Conclusion

Acute appendicitis in young children of preschool age group and infants is uncommon. Delay in the diagnosis and management predominantly result from poor communication skill, failure to elicit physical signs in irritable children, atypical presentation, and overlap of symptoms with other disorders. Late presentation leads to onset of complications such as appendicular perforation and peritonitis. Diagnosis in this age group requires a high index of suspicion, a careful history, and serial physical examinations. Admit and observe policy is highly recommended in equivocal cases. Diagnostic accuracy can be enhanced with the appropriate use of imaging tools such as ultrasound and CT scan depending upon the available facilities. Early diagnosis and prompt surgical intervention can reduce the morbidity and mortality rates associated with complicated appendicitis.

Abbreviations

AP: 

Acute appendicitis

CBC: 

Complete blood count

CI: 

Cephalic index

CRP: 

C-reactive protein

CT scan: 

Computed tomography scan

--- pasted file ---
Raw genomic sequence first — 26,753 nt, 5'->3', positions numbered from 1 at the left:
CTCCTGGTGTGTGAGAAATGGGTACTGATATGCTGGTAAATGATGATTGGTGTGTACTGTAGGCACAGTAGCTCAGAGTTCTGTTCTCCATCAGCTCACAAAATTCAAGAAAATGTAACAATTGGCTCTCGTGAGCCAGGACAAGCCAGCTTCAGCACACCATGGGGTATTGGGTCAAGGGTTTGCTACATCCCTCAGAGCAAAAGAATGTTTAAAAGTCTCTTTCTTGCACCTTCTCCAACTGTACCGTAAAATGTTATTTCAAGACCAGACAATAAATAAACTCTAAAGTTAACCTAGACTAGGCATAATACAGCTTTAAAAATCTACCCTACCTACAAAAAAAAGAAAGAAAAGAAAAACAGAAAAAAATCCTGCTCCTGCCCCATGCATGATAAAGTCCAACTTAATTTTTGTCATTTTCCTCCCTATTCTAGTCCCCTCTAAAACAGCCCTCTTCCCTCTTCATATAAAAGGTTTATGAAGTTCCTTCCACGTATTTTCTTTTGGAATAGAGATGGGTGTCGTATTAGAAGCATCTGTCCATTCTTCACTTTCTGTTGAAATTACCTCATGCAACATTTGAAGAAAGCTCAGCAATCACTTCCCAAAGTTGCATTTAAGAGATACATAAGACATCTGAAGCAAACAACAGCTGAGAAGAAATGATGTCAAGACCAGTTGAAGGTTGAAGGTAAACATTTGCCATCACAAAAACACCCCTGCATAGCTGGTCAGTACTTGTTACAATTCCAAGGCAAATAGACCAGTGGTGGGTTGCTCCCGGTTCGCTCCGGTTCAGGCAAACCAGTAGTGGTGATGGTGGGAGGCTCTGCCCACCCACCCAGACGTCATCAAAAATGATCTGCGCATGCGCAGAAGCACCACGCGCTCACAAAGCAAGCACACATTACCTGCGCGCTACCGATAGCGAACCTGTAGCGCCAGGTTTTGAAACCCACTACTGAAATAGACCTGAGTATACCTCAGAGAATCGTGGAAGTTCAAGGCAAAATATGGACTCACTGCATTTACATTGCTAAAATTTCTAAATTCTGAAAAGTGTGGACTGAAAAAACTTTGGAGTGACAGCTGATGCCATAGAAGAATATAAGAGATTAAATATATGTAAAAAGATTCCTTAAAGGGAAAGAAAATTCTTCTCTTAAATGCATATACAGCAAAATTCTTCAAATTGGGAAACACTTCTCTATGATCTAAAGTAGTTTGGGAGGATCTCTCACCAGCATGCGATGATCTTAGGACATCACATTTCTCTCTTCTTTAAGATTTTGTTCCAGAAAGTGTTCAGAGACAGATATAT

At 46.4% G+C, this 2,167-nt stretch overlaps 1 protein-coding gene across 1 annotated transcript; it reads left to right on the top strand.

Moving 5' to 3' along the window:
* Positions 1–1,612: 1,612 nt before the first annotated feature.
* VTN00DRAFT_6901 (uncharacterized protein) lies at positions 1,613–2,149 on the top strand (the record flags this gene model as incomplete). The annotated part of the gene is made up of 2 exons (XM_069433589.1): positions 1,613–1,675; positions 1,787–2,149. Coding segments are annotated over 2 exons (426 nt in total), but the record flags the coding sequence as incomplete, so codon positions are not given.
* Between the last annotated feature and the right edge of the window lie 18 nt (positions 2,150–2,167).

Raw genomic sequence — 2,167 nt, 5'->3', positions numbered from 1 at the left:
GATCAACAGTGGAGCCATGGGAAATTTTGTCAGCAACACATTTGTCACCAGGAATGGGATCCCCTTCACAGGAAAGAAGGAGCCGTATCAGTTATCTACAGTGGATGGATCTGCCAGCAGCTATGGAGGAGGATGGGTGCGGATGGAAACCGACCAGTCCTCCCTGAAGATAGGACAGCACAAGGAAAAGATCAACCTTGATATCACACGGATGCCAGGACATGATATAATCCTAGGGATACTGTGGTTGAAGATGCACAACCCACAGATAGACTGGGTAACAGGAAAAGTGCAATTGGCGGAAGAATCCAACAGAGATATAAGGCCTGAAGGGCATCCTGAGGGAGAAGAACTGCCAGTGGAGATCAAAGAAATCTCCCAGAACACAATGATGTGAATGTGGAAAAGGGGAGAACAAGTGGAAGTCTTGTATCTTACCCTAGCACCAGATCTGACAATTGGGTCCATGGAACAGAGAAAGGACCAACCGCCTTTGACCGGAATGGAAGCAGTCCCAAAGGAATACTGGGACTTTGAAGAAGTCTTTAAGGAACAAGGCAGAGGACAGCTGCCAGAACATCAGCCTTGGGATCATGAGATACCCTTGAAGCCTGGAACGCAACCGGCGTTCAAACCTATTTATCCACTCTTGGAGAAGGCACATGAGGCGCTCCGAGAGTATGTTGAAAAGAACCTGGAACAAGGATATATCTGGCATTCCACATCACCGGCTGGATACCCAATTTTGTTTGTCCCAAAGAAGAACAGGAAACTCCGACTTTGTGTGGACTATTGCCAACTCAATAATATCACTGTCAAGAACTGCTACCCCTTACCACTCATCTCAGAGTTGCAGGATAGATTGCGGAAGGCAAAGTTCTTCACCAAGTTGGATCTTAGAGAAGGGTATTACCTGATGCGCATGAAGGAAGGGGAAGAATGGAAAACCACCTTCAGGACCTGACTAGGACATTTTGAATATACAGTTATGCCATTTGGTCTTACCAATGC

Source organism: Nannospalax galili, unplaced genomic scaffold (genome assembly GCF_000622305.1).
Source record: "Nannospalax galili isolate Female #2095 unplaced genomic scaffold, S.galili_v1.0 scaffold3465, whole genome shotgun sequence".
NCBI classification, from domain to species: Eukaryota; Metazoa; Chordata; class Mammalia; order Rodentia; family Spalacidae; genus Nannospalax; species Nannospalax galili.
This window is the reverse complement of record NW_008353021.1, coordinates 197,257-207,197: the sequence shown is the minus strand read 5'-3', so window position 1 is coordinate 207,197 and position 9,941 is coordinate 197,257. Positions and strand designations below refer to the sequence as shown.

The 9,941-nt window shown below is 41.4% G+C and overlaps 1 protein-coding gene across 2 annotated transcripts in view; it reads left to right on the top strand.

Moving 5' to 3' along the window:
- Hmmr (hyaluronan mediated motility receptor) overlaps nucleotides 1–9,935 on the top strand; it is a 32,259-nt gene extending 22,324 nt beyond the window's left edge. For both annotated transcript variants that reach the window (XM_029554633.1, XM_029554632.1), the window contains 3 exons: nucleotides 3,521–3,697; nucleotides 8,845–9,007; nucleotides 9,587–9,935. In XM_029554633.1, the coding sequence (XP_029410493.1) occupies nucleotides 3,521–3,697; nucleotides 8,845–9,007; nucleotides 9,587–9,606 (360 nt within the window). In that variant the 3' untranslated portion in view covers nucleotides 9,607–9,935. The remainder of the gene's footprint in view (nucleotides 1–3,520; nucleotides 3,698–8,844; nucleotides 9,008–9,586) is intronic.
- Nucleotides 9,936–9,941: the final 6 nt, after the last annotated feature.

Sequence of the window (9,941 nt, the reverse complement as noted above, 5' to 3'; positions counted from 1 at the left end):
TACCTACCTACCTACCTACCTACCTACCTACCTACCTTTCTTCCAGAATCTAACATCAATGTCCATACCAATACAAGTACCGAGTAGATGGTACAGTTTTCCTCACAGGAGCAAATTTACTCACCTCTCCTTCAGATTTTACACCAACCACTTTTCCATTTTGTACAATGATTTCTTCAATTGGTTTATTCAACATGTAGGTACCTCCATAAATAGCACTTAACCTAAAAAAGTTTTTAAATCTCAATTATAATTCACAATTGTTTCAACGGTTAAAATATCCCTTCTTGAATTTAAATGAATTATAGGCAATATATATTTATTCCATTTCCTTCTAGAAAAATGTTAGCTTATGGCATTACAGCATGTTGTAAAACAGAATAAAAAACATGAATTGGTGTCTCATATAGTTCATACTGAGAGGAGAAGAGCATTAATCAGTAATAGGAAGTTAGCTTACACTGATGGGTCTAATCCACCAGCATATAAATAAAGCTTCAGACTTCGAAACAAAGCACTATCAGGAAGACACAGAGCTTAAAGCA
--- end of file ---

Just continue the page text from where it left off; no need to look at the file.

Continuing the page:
MPV: 

Mean platelets volume

MRI: 

Magnetic resonance imaging

NAR: 

Negative appendectomy rate

PAS: 

Pediatric Appendicitis Score

USG: 

Ultrasonography

WBC: 

White blood cell

Declarations

Acknowledgements

Not applicable.

Funding

No.

Availability of data and materials

Not applicable.

Authors’ contributions

Single author.

Competing interests

The author declares that he has no competing interests.

Consent for publication

Not applicable.

Ethics approval and consent to participate

Not applicable.

Open AccessThis article is distributed under the terms of the Creative Commons Attribution 4.0 International License (http://creativecommons.org/licenses/by/4.0/), which permits unrestricted use, distribution, and reproduction in any medium, provided you give appropriate credit to the original author(s) and the source, provide a link to the Creative Commons license, and indicate if changes were made. The Creative Commons Public Domain Dedication waiver (http://creativecommons.org/publicdomain/zero/1.0/) applies to the data made available in this article, unless otherwise stated.

Authors’ Affiliations

(1)
Department of Surgery, College of Medicine, Taibah University